Pity Ken Rosewall. Sixteen years ago he stood on Wimbledon's center court in the finals against Jaroslav Drobny, a 19-year-old boy against a Wimbledon favorite. Drobny won, a popular decision, and little sympathy was wasted on Rosewall. Surely he would have other opportunities. Two years later Rosewall reached the finals again and this time he lost to his doubles partner, Lew Hoad. When Rosewall turned pro, he became ineligible for Wimbledon and by the time open tennis arrived, Rod Laver had supplanted him as the best player in the world.
And yet last week, on a damp, humid afternoon, there was Ken Rosewall, now 35, back on center court and in the finals, back for perhaps his last try at the one major title he had never won. Across the net was John Newcombe, another Australian—this was the 10th All-Australian final in the last 15 years—a big, strong, good-looking 26-year-old with a crashing serve and volley and the stamina to run all day. It would be pleasant to report that little Ken, with his lightning backhand and delicate touch, cut the bigger man down, as almost everyone in London wanted him to do. In truth Newcombe won and it was not really close, that is if you can call a five-set match not close.
Rosewall won the first set by breaking Newcombe's big serve in the 11th game and then holding his own.
But for the next hour it was all Newcombe. Whenever Rosewall missed with his first serve, Newcombe would take the weak second one on his forehand, perhaps the strongest in tennis, and pin Rosewall back on his heels. Newcombe won the second and third sets 6-3, 6-2 and when he immediately broke Rosewall to start the fourth set, the rout appeared to be on. Rosewall looked exhausted, and he would seize the brief rest periods to sit at the base of the umpire chair, waiting until Newcombe took his position on the court before rising.
Losing 1-3, Rosewall fell behind love-30 on his serve and it seemed certain that Newcombe was about to apply the crusher. There then occurred one of the most remarkable reversals in Wimbledon history. Rosewall won four straight points to make it 2-3. He won four more on Newcombe's serve to even the set. Four more made it 12 straight points and 4-3 Rosewall. Again Rosewall broke Newcombe, held his own serve and won the set 6-3. From that black moment in the fifth game he had won 20 out of 23 points.
The applause around the stadium was, by Wimbledon's standards, enormous—but it was applause for a dying man. Newcombe may be young, but he does not shake up easily. Leading 2-1 in the fifth set, he broke Rosewall's serve and rattled off four more games in a row for the match. For Newcombe it was his second Wimbledon title—he won in 1967—while Rosewall had only the sad distinction of the most years between losses in the finals.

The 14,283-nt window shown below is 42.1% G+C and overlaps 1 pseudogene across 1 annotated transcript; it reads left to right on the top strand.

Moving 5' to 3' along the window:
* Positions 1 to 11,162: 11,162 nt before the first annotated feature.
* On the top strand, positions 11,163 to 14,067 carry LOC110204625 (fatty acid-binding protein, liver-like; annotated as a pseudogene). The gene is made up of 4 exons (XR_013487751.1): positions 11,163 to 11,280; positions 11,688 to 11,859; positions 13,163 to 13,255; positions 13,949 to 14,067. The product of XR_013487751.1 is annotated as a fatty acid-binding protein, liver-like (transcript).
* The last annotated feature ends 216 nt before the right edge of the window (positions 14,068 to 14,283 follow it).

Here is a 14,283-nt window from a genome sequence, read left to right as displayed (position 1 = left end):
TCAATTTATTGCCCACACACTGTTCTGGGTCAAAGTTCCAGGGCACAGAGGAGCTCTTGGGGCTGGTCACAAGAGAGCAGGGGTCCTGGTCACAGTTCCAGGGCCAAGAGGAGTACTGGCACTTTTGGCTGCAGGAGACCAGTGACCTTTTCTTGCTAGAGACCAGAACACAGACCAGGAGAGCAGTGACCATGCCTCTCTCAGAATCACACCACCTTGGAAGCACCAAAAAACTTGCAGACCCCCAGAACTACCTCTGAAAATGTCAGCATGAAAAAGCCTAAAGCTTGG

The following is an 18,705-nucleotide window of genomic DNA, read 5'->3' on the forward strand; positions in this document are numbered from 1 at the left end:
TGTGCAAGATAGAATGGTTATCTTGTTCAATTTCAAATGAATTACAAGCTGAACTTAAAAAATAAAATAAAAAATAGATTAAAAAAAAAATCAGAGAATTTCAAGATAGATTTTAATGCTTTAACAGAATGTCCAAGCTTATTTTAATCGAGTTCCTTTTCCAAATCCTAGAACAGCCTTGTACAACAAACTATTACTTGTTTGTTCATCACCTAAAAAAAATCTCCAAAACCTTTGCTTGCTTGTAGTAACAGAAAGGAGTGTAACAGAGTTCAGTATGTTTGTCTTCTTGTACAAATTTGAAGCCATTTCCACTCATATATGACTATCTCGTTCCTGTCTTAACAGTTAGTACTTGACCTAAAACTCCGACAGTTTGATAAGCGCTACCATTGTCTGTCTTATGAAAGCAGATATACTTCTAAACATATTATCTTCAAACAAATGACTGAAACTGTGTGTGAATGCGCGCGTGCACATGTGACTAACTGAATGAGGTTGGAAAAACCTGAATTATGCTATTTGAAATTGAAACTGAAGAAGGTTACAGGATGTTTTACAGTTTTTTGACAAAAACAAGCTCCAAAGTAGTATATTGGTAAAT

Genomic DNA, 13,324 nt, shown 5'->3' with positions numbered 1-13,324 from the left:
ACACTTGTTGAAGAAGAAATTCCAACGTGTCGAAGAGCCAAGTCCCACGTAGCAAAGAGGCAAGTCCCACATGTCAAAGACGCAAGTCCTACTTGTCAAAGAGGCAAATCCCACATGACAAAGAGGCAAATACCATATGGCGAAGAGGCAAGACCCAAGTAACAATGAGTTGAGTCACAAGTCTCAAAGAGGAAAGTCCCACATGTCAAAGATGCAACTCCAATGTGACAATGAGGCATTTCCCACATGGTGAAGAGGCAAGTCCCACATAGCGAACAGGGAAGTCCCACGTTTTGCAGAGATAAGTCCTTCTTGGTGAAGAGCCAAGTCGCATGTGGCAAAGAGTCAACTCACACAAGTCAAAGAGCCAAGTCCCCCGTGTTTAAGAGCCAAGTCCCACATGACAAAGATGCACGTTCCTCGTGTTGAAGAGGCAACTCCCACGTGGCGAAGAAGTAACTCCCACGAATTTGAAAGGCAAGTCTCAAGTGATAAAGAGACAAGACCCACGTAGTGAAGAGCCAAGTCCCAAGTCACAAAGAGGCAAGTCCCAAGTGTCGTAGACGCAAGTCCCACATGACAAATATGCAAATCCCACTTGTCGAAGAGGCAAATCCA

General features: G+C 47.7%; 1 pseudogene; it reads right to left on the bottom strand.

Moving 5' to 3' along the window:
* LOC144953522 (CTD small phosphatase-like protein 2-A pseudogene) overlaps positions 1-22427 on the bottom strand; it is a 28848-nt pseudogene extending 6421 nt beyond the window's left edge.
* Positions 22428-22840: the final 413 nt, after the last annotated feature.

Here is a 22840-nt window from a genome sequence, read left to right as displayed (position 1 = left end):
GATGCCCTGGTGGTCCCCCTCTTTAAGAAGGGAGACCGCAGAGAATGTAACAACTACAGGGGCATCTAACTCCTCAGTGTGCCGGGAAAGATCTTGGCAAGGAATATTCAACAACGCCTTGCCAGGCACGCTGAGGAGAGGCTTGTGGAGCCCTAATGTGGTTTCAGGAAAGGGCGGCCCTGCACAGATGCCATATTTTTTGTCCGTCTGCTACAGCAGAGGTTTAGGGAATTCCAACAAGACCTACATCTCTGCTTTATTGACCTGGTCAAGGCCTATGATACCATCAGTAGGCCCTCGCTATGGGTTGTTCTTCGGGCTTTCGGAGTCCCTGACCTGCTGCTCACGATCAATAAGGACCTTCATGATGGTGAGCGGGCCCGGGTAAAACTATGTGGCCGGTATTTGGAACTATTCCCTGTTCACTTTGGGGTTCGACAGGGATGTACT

In women's singles, the title went to another Australian, Margaret Court, who survived a strained left ankle and a marathon final match with the only woman in the world fit to rally with her, Billie Jean King. The girls are old rivals. In 1962 they met in the first round—it was Miss Smith and Miss Moffitt then—and Billie Jean, an unknown, startled everyone by upsetting Margaret, who was seeded No. 1. In the years since then, Billie Jean had won three Wimbledon titles, Margaret two. This year Margaret had already won the Australian and French championships, so at Wimbledon she was seeking the third leg of the grand slam.
Wimbledon treasures its great matches and this year's Court-King battle has already been slashed away as a classic. To recount all the peaks and valleys is impossible, but it should be remembered that the girls were on center court for 2� hours in a 14-12, 11-9 match that set all sorts of endurance records.
For most of the first week of Wimbledon it was a quiet tournament, with plenty of time for ice lollies in the tea garden. The crowds were enormous, lured by the sunny weather, and at the top of the day, which at Wimbledon is about 6 p.m., it was impossible to move along the pathways between the outside courts.
For the players the early days were much like a class reunion, for it is only at major championships such as Wimbledon and Forest Hills that all of them get together. Laver confided that this was the first time he had ever come to Wimbledon feeling on top of his game—a staggering thought-then went out and crushed young Butch Seewagen to open the tournament. Newcombe admitted his back was better than last year, when he had been forced to sleep on the floor of his London hotel room. "Bit embarrassing, you know," he said, "looking up to the wife to say goodnight."